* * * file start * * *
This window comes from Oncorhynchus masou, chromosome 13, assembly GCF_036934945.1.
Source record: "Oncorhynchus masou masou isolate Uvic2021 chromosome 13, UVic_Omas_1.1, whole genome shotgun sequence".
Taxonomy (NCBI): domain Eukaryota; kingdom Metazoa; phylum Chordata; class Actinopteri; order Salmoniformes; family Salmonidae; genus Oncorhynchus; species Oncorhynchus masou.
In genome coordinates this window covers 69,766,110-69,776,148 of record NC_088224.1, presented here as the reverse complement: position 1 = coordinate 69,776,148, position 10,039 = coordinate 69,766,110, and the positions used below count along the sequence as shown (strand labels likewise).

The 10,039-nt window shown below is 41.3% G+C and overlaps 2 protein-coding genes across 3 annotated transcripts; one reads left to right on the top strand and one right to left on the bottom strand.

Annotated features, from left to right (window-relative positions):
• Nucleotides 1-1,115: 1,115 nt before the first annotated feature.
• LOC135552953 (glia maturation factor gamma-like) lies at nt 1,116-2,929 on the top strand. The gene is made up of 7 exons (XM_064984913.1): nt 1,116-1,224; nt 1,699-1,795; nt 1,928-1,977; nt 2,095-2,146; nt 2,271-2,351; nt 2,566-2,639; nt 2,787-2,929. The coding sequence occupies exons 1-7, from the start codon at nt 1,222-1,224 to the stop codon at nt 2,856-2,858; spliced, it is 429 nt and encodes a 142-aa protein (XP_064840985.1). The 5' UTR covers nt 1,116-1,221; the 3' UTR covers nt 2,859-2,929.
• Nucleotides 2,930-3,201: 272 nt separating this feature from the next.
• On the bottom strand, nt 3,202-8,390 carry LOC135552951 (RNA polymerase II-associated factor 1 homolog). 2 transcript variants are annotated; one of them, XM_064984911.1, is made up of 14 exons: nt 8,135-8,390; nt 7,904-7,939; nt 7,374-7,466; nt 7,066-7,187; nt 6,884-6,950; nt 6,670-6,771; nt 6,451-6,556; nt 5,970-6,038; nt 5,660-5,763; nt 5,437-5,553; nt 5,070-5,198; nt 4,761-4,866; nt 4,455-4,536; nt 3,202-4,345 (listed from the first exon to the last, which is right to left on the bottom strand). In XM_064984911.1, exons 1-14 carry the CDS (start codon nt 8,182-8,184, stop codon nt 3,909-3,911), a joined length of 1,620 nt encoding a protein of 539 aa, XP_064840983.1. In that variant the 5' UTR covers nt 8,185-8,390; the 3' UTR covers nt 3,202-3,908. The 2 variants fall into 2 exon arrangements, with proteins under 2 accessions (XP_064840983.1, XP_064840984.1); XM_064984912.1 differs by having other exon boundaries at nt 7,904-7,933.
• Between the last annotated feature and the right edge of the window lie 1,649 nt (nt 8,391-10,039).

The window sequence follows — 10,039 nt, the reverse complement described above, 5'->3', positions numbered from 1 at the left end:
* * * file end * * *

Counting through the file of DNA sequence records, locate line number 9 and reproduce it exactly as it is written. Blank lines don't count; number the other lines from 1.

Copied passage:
• Nucleotides 2,930-3,201: 272 nt separating this feature from the next.